‘High Plains Drifter’ brings a dark protagonist to the spaghetti western genre

Clint Eastwood‘s High Plains Drifter feel like Blumhouse made a Sergio Leone spaghetti western, adding elements of horror to the classic western genre.
Similar to the “Man with No Name” role in Sergio Leone’s Dollar Trilogy, Eastwood rides into remote mining town as cigar chewing gunslinger. The Stranger is quickly confronted by the town’s rogue protectors, who attack during a shave, and are quickly dispatched.
After a flirtation from a the town’s promiscuous “lady,” he rapes a woman in a barn. Later  he agrees to replace the three men he killed, who served as the town’s guardians across three murderers, due to return after a year in jail. Despite an attack from the rape victim, the townspeople dismiss the Stranger’s crime for their protection.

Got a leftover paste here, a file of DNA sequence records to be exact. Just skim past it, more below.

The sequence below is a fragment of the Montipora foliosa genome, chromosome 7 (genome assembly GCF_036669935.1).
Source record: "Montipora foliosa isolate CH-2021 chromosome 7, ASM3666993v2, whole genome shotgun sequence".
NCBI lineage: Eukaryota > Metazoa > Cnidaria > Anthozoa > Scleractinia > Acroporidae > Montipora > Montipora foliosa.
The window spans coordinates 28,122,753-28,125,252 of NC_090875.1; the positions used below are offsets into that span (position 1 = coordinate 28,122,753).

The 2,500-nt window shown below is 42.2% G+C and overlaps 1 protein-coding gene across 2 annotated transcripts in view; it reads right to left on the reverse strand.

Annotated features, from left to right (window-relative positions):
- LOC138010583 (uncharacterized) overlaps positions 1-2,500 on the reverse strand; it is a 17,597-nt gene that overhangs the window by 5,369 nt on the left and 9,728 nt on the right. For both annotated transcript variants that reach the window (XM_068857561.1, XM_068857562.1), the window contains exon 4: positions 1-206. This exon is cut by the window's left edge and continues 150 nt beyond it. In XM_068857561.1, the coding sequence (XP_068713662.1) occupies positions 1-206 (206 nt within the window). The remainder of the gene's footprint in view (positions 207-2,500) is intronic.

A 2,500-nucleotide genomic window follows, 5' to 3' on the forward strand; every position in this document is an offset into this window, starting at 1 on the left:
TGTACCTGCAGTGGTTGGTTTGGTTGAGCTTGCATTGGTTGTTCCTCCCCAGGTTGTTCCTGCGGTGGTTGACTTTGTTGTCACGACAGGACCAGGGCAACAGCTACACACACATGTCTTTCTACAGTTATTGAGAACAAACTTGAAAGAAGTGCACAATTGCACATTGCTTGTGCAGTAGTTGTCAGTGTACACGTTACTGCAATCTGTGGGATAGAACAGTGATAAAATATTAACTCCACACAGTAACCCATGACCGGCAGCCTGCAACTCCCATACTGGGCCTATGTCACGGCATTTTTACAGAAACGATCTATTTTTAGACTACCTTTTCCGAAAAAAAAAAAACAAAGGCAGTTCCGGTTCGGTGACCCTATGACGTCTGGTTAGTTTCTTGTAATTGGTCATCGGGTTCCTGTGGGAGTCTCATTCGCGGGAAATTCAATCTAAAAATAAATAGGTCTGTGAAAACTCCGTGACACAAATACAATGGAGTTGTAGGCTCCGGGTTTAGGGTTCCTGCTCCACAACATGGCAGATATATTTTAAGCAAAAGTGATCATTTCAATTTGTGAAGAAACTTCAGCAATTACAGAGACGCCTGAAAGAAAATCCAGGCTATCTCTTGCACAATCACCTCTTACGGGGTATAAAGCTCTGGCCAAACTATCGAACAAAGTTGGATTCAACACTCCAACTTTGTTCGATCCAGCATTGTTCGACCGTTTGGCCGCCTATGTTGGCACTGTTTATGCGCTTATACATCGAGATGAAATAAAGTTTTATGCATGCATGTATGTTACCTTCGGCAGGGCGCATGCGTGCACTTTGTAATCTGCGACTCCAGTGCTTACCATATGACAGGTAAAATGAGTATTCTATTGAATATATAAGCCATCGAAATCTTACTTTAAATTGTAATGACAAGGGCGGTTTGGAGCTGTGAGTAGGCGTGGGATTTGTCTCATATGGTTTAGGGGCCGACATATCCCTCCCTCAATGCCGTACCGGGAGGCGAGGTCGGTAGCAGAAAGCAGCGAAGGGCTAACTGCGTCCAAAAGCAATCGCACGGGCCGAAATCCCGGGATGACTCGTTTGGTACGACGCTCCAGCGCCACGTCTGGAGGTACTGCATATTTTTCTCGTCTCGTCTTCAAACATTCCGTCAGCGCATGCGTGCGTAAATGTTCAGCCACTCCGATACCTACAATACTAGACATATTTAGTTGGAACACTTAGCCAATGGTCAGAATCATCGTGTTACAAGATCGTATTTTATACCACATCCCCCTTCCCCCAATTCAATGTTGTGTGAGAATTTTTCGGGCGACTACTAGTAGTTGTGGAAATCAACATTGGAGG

Flashbacks reveal that those three men murdered a U.S. Marshal and townspeople looked on in fear, doing nothing. The mysterious, charismatic sharpshooter takes advantage of the town as they prepare and train to fend off the baddies, painting the buildings red and setting out a buffet.
While High Plains Drifter is derivative in many ways, it is much darker, void of any lighthearted music or colors, to embrace a dose of horror elements becoming a bit of a psychological thriller.
The Stranger’s hidden agenda cements the film’s unique tone for the time. Eastwood wants the audience to question every possibility, even that this Stranger is the deceased Marshals ghost or angel of revenge.
The Stranger is not the honorable protagonist of Leone films, with a hidden moral compass, but instead, a monster in his own right.
Humiliating and abusing the townspeople feels comical at first, but ends in a realization that Stranger is motivated and pleased by the violence and NOT murder or justice.
While High Plains Drifter is NOT a pleasurable experience in the end, it deserves credit for having such a realistic examination of the figures of the Old West…no matter how hard that is to accept.
It certainly foreshadows Eastwood’s greatness with Unforgiven, which arrives many years later.

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